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CSMs vs NCSMs

Posted by on Feb. 2, 2013 at 8:20 AM
  • 34 Replies

Do CSM have more 'rights' than a NCSM? What can a CSM do that a NCSM can't?

Differences? Stepchildren live in the same home as the CSM while they visit the home where the NCSM lives with their Dad, right?

Wife, Mother and Career Woman living in Jamaica

by on Feb. 2, 2013 at 8:20 AM
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Replies (1-10):
soonergirl980
by Gold Member on Feb. 2, 2013 at 8:25 AM
2 moms liked this

I would not say they have more rights. I would say they have more leeway with what is appropriate in regards to their care of the SK especially if mom is completely MIA.

TJandKarasMom
by Bronze Member on Feb. 2, 2013 at 8:37 AM

It depends on the situation.

As a CSM, I have a POA giving me all rights basically, BM has less since DH has sole legal custody.  I can take SD to the dr, change her records at school, dismiss her from school...all things BM can't do.

My DSs SM is NCSM and she has no real 'rights' but I am super involved so there is no reason for her to.  She only sees DS a few hours a month.

I guess though I would think most CSMs have more rights since they are mostly raising the child with dad.  Typically a NCSM only sees the child EOWE or something similar, so they don't need a lot of 'rights' since they aren't really raising the child the majority of the time.

Polkadotted
by Gold Member on Feb. 2, 2013 at 8:49 AM

http://www2.ed.gov/policy/gen/guid/fpco/ferpa/library/hastings082004.html


August 20, 2004

Parent

Dear Parent:

This is in response to a May 5, 2004, letter this Office received from Kay Hastings, Assistant Attorney General, Open Records Division of the Office of the Texas Attorney General. Along with her letter, Ms. Hastings forwarded to us your March 29, 2004, letter to Greg Abbott, the Attorney General of Texas. This Office administers the Family Educational Rights and Privacy Act (FERPA), which addresses issues that relate to students' education records.

In your letter, you raise a number of issues, some of which are addressed by FERPA. For example, it appears that you allege that Irving Independent School District (District) violated FERPA when it did not provide your wife with "Three-Weeks Reports" which you state is required by the State's "No Pass—No Play" law. You also appear to allege that, even though your wife, has provided consent, requesting that the District provide you with access to the records of (Student), that the District has not complied. You enclosed a letter from Mr. Jack Singley, Superintendent, in which he replied to your wife's request by asking that she submit a copy of the most current court degree granting custodianship of her children. It is not clear whether your wife complied with Mr. Singley's request. Some of your other allegations that may relate to FERPA are also not clear. However, we trust that the following guidance regarding FERPA will be of assistance to you. The other issues you raise concerning State law are not addressed by FERPA.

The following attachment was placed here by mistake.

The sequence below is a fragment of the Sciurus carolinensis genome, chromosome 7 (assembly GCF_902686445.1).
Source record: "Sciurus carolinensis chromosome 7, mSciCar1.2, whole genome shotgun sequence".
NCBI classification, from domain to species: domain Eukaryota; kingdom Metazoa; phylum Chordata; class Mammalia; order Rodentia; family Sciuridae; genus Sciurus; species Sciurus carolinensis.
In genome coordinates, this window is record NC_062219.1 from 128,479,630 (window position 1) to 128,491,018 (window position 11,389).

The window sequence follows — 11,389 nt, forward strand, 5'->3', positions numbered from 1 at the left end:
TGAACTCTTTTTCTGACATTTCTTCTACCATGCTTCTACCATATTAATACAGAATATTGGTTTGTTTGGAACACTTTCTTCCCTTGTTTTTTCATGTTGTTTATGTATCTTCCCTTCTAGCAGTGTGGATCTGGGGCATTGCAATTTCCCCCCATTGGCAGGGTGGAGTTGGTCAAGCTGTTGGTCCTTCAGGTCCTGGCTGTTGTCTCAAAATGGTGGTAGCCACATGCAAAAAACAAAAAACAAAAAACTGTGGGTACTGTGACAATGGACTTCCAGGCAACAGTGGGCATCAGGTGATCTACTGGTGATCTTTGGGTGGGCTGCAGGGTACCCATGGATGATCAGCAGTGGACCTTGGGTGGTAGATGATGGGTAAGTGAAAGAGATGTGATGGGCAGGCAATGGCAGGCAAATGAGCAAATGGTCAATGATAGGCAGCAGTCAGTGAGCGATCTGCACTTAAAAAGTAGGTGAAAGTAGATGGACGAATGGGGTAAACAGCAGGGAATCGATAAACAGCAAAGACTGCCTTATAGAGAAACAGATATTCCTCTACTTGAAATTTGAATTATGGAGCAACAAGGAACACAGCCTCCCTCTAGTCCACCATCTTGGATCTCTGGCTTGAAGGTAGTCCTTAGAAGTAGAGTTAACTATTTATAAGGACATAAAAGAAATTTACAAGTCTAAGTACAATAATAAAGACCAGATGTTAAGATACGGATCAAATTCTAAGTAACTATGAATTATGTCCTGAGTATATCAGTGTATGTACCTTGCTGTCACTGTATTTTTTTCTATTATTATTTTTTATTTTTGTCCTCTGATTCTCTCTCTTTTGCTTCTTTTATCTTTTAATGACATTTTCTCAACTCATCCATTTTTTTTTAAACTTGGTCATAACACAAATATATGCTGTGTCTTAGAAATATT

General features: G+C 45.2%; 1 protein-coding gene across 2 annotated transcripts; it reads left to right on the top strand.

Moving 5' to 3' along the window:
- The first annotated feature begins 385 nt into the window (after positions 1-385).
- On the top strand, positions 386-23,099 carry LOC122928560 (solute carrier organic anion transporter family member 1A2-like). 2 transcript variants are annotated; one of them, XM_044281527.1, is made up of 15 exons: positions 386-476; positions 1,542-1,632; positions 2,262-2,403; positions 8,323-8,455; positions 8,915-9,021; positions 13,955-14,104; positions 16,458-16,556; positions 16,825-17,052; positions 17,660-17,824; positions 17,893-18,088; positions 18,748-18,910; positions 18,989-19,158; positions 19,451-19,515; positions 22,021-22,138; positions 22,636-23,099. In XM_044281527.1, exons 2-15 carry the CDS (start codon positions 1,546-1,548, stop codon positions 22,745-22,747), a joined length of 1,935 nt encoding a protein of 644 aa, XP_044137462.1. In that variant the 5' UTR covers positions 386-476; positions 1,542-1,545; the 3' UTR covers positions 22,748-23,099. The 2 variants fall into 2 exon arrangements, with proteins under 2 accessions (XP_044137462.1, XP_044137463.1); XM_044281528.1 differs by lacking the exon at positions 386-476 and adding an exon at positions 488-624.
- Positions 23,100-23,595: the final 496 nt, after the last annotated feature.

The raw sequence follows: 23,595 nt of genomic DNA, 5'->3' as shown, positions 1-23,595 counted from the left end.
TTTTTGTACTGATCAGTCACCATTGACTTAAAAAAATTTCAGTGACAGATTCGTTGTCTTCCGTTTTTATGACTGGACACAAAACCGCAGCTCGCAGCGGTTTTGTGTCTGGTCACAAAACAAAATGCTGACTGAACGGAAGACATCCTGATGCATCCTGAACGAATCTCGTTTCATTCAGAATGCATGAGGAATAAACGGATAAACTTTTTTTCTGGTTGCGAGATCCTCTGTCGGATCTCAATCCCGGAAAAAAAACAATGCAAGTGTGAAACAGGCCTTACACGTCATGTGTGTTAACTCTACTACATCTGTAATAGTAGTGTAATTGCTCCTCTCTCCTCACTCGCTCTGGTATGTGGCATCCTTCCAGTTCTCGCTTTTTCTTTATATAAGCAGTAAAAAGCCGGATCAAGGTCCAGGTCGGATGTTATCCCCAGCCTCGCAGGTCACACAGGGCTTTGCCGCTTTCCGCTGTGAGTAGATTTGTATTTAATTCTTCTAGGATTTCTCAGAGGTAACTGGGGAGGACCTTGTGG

FERPA is a Federal law that gives parents or eligible students the right to have access to a student's education records, the right to seek to have the records amended, and the right to have some control over the disclosure of information from the records. The term "education records" is defined as those records that contain information directly related to a student and which are maintained by an educational agency or institution or by a party acting for the agency or institution. 34 CFR § 99.3 "Education records."

The term "parent" is defined as including natural parents, a guardian, or an individual acting as a parent in the absence of a parent or a guardian. 34 CFR § 99.3 "Parent." The Department has determined that a parent is absent if he or she is not present in the day-to-day home environment of the child. Accordingly, a stepparent has rights under FERPA where the stepparent is present on a day-to-day basis with the natural parent and child and the other parent is absent from that home. In such cases, stepparents have the same rights under FERPA as do natural parents. Conversely, a stepparent who is not present on a day-to-day basis in the home of the child does not have rights under FERPA with respect to such child's education records.

Under FERPA, a school must provide a parent with an opportunity to inspect and review his or her child's education records within 45 days of the receipt of a request. A school is not, however, required to provide a parent with copies of education records unless a failure to do so would effectively prevent the parent from obtaining access to the records. A case in point would be a situation in which the parent does not live within commuting distance of the school. 34 CFR § 99.10.